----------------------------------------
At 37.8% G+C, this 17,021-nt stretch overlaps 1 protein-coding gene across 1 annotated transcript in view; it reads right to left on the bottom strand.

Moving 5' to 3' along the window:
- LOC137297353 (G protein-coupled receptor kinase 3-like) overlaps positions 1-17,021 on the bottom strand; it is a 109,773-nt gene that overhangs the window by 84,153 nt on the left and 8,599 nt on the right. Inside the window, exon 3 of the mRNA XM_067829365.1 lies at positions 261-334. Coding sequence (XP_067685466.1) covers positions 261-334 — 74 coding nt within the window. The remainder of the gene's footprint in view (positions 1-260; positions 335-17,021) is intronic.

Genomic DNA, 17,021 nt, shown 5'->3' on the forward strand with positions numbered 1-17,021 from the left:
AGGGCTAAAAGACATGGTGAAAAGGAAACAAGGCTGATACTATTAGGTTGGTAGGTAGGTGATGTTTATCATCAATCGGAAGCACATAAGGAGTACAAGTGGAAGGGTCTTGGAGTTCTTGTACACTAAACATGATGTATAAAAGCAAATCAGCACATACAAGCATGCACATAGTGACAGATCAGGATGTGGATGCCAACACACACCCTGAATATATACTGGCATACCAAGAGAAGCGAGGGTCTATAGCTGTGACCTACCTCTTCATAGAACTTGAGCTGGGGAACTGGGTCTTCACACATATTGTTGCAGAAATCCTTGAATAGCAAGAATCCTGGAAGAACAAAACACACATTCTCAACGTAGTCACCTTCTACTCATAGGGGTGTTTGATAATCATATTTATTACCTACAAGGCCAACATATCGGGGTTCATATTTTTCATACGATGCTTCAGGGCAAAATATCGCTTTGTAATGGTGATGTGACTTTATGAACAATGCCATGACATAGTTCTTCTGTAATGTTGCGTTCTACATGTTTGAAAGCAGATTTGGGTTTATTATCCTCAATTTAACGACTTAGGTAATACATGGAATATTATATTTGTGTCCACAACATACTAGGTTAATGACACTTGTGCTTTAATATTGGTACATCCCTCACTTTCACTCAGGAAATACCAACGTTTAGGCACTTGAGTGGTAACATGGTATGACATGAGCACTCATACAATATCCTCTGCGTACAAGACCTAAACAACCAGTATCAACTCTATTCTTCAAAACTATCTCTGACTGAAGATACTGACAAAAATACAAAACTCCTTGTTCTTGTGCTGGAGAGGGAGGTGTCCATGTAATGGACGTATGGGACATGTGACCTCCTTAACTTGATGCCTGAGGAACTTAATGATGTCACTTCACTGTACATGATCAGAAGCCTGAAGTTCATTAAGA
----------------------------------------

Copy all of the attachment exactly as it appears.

At 37.8% G+C, this 17,021-nt stretch overlaps 1 protein-coding gene across 1 annotated transcript in view; it reads right to left on the bottom strand.

Moving 5' to 3' along the window:
- LOC137297353 (G protein-coupled receptor kinase 3-like) overlaps positions 1-17,021 on the bottom strand; it is a 109,773-nt gene that overhangs the window by 84,153 nt on the left and 8,599 nt on the right. Inside the window, exon 3 of the mRNA XM_067829365.1 lies at positions 261-334. Coding sequence (XP_067685466.1) covers positions 261-334 — 74 coding nt within the window. The remainder of the gene's footprint in view (positions 1-260; positions 335-17,021) is intronic.

Genomic DNA, 17,021 nt, shown 5'->3' on the forward strand with positions numbered 1-17,021 from the left:
AGGGCTAAAAGACATGGTGAAAAGGAAACAAGGCTGATACTATTAGGTTGGTAGGTAGGTGATGTTTATCATCAATCGGAAGCACATAAGGAGTACAAGTGGAAGGGTCTTGGAGTTCTTGTACACTAAACATGATGTATAAAAGCAAATCAGCACATACAAGCATGCACATAGTGACAGATCAGGATGTGGATGCCAACACACACCCTGAATATATACTGGCATACCAAGAGAAGCGAGGGTCTATAGCTGTGACCTACCTCTTCATAGAACTTGAGCTGGGGAACTGGGTCTTCACACATATTGTTGCAGAAATCCTTGAATAGCAAGAATCCTGGAAGAACAAAACACACATTCTCAACGTAGTCACCTTCTACTCATAGGGGTGTTTGATAATCATATTTATTACCTACAAGGCCAACATATCGGGGTTCATATTTTTCATACGATGCTTCAGGGCAAAATATCGCTTTGTAATGGTGATGTGACTTTATGAACAATGCCATGACATAGTTCTTCTGTAATGTTGCGTTCTACATGTTTGAAAGCAGATTTGGGTTTATTATCCTCAATTTAACGACTTAGGTAATACATGGAATATTATATTTGTGTCCACAACATACTAGGTTAATGACACTTGTGCTTTAATATTGGTACATCCCTCACTTTCACTCAGGAAATACCAACGTTTAGGCACTTGAGTGGTAACATGGTATGACATGAGCACTCATACAATATCCTCTGCGTACAAGACCTAAACAACCAGTATCAACTCTATTCTTCAAAACTATCTCTGACTGAAGATACTGACAAAAATACAAAACTCCTTGTTCTTGTGCTGGAGAGGGAGGTGTCCATGTAATGGACGTATGGGACATGTGACCTCCTTAACTTGATGCCTGAGGAACTTAATGATGTCACTTCACTGTACATGATCAGAAGCCTGAAGTTCATTAAGA